STAFF COMMENTS

            Mine says: WDC101 was a staple on the shop player and I'm sure its successor will be a firm favourite of ours too. If side A is your perfect start to the night (I'm thinking slowly wobbling on to the (imaginative) dance floor...), side B is the perfect ending. Top marks again!

            TRACK LISTING

            A. Strange World 7:04 / 86 BPM
            B. Purple Desire 4:52 / 86 BPM

            Arriving in 2000, with impeccable credentials (they'd released three beautiful EPs on Casino Records) Doves' debut album was astonishing in its completeness. Deep, doomy but always beautiful, there was a seamlessness to its 12 songs which created a good old-fashioned Proper Album vibe; a record that ebbed and flowed, and a record to lose yourself in. There's a filmic quality to a lot of the sound; a brooding, symphonic, melancholy air which soothes as it grooves. And groove it does: Doves have always had the bottom end well and truly sorted out, and no less than on this, their gorgeous, mellow, darkly comforting debut. What a mix! 


            STAFF COMMENTS

            Andy says: Doves’ debut was a stunning, cinematic, beautiful, doomy and heavily melancholic masterpiece. With their Factory Records affiliations, this band were just what Manchester ( and by definition therefore: Music in general) needed after the emptiness of ( latter day) Oasis and the banality of “ Britpop”.

            TRACK LISTING

            Side A
            A1 - Firesuite
            A2 - Here It Comes
            A3 - Break Me In Gently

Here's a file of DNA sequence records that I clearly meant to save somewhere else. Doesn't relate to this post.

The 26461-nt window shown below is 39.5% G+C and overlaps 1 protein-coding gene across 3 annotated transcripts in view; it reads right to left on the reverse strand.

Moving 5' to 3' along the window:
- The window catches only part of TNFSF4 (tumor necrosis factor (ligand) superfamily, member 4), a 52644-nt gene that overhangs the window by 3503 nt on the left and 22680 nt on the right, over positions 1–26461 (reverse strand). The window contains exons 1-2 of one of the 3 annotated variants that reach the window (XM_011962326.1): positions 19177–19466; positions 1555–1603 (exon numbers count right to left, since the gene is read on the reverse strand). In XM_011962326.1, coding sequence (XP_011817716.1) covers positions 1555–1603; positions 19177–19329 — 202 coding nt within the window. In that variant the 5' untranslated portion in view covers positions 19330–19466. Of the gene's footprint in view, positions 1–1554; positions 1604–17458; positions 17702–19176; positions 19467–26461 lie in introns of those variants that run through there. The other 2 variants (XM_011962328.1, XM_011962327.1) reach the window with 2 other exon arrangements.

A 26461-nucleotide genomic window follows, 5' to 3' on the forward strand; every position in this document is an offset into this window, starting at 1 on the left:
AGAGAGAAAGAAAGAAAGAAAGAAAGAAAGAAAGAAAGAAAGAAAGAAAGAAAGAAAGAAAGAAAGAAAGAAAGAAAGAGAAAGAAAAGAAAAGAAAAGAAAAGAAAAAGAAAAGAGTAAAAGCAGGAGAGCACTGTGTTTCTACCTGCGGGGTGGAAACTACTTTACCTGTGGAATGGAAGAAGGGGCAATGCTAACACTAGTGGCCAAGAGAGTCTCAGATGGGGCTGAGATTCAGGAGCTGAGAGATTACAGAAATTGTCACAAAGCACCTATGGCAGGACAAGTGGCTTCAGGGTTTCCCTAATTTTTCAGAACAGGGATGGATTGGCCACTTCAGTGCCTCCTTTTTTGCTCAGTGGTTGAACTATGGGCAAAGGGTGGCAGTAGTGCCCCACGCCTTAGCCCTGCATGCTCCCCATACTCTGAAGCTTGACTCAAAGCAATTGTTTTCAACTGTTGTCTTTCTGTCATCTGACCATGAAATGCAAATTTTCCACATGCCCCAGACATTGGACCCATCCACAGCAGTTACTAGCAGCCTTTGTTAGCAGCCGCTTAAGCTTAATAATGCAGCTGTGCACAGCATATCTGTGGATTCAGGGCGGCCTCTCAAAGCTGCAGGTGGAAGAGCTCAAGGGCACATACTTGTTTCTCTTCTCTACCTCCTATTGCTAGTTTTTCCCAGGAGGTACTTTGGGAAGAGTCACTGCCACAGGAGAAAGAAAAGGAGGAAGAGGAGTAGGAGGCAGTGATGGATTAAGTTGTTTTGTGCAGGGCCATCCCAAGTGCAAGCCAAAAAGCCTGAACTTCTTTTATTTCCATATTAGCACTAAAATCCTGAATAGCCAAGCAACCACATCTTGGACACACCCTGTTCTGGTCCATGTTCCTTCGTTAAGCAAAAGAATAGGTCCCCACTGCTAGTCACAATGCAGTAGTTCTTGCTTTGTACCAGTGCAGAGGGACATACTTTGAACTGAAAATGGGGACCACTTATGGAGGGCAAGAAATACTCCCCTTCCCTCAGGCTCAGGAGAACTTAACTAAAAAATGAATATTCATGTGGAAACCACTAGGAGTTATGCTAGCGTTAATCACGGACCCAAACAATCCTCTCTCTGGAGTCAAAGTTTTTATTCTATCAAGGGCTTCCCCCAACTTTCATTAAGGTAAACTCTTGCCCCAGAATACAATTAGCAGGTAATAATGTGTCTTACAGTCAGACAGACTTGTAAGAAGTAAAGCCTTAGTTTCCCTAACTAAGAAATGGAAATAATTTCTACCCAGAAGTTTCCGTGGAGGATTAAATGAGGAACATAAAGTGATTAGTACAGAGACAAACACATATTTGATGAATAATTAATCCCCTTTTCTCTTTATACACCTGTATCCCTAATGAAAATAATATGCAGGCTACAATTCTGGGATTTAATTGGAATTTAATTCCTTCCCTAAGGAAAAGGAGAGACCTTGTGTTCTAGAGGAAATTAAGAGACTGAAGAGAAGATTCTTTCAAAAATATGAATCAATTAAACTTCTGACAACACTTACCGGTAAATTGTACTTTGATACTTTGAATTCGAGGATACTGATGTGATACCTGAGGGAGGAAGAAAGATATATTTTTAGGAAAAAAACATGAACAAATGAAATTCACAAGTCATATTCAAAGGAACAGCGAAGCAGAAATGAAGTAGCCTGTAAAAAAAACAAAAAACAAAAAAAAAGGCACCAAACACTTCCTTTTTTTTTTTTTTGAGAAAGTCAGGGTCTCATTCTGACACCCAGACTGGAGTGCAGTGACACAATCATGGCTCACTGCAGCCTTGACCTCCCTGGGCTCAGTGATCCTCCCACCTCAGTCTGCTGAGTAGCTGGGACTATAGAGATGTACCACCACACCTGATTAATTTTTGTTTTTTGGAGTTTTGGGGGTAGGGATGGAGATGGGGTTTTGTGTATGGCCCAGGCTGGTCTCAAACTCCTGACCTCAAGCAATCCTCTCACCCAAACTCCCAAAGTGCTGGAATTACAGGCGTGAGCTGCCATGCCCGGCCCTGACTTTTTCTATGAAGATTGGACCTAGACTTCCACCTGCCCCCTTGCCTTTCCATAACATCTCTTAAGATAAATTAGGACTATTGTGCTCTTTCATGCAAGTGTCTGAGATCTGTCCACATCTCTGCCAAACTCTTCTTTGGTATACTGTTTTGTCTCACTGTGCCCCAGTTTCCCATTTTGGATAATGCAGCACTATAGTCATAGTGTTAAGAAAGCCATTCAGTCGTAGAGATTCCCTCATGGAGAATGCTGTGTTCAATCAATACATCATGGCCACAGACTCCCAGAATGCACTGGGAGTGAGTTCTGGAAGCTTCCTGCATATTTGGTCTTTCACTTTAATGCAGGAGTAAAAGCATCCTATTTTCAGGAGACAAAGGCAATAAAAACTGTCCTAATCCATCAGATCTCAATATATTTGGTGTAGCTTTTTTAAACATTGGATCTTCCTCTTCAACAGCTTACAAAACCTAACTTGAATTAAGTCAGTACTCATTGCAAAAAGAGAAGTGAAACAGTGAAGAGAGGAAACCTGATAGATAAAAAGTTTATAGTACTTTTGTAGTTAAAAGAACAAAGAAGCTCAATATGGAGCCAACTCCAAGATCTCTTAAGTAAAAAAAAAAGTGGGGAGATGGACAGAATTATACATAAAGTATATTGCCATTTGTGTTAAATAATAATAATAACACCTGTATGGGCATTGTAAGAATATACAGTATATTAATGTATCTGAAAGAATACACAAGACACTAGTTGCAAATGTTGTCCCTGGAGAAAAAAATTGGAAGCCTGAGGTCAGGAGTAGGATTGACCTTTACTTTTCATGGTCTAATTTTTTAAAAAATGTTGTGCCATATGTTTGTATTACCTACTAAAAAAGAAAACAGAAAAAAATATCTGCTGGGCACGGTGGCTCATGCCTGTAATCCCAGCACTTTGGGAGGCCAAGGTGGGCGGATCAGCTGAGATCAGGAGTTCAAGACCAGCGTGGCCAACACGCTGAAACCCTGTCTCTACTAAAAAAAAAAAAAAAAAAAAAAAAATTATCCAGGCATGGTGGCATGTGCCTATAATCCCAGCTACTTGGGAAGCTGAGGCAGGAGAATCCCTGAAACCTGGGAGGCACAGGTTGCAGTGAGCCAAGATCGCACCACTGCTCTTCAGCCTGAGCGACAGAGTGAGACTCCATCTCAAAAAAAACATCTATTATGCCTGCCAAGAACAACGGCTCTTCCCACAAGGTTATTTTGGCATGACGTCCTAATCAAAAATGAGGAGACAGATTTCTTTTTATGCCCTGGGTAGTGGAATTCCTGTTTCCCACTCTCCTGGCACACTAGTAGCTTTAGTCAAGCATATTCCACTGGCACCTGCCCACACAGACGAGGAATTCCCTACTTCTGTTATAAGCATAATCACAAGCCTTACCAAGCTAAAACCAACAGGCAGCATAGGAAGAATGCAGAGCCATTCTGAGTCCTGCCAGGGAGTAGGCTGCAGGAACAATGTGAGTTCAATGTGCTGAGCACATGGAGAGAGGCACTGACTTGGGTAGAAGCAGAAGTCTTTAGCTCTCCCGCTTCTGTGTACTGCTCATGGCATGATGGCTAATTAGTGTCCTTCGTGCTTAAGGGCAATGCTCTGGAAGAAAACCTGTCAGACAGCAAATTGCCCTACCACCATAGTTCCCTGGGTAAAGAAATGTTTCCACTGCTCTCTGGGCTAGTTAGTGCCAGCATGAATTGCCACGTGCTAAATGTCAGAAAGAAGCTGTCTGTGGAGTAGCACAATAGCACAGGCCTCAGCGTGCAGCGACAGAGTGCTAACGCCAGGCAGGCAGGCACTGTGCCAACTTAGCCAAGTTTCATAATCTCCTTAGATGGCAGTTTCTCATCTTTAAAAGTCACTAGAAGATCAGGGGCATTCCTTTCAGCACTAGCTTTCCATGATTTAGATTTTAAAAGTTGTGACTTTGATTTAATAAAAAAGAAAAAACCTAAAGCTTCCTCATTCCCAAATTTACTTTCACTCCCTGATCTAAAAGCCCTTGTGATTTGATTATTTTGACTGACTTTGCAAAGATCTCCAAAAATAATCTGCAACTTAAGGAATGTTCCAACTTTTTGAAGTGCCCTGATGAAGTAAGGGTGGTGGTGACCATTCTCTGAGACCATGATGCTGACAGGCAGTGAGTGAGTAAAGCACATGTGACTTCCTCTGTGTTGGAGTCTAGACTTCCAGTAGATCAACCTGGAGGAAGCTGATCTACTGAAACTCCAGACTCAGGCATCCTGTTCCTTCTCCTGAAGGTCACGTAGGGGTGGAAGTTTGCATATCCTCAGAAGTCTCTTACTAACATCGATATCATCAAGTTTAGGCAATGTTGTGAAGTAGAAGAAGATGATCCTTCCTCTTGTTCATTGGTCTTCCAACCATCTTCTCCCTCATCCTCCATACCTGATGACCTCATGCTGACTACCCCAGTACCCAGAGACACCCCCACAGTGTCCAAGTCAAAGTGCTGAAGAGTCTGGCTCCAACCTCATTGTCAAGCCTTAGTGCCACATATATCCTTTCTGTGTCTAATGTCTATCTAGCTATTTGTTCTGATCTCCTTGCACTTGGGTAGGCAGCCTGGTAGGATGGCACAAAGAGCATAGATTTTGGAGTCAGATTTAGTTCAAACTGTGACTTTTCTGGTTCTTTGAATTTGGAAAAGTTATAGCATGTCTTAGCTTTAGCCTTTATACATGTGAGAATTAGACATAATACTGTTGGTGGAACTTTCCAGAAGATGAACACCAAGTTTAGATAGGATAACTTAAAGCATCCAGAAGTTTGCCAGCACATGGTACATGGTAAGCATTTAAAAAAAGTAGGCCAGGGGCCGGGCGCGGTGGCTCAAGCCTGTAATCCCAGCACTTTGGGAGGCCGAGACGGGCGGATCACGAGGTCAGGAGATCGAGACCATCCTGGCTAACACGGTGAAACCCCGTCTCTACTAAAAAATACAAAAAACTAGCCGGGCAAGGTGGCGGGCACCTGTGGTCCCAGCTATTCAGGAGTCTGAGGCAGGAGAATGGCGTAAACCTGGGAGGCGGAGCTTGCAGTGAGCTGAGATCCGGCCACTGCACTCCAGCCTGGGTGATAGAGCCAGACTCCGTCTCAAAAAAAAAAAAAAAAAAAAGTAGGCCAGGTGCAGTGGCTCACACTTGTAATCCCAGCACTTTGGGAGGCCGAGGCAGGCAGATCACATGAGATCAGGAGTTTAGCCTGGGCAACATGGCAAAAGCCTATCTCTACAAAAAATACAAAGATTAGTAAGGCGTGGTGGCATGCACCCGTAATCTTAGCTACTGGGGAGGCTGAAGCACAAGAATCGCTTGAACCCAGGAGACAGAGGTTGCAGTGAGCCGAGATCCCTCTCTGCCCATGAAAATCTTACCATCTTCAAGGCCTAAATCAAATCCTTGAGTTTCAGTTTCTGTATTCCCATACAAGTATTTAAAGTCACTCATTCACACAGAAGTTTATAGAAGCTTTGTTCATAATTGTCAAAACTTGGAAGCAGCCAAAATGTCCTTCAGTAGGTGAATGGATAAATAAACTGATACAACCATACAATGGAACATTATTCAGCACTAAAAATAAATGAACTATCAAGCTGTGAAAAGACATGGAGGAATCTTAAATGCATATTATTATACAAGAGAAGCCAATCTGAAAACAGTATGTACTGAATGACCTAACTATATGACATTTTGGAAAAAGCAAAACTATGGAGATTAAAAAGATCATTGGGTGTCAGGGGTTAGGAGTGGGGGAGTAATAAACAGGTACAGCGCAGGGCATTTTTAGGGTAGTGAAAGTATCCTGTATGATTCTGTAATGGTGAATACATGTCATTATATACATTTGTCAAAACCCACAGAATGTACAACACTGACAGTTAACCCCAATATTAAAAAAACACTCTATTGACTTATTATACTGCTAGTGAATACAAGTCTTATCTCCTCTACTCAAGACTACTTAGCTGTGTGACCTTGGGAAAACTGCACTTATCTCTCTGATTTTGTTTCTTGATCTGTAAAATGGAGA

Side B
            B1 - Sea Song
            B2 - Rise
            B3 - Lost Souls

            Side C
            C1 - Melody Calls
            C2 - Catch The Sun
            C3 - The Man Who Told Everything

            Side D
            D1 - The Cedar Room
            D2 - Reprise
            D3 - A House

            April 2002 saw Doves return, with the Roses inspired "There Goes The Fear" single crashing into the Top 3. It was a massive song, all groove, headrush melody and scope, but even that couldn't prepare us for the sheer brilliance of the album that followed. Every single song is fantastic and whilst still heavy on the sadness, this is a defiantly uplifting record. The appropriately titled "Pounding" is testament to that; it's one of many heart-tugging anthems. Elsewhere Doves cover folk, gospel and early-Floyd style psychedelia, effortlessly blending it into a singular listening experience. It was around this time that another musician (I forget who) described Doves as 'pure emotion on tape'. Whoever he was, he was right! 



            STAFF COMMENTS

            Andy says: Two years on from their debut and lead single “ There Goes The Fear” felt like a Roses style statement of massive intent. It was a monster! Toweringly majestic and superbly arranged, it was the perfect introduction to a record which was a clear step up in every way. Who knew sadness could be so thrilling?!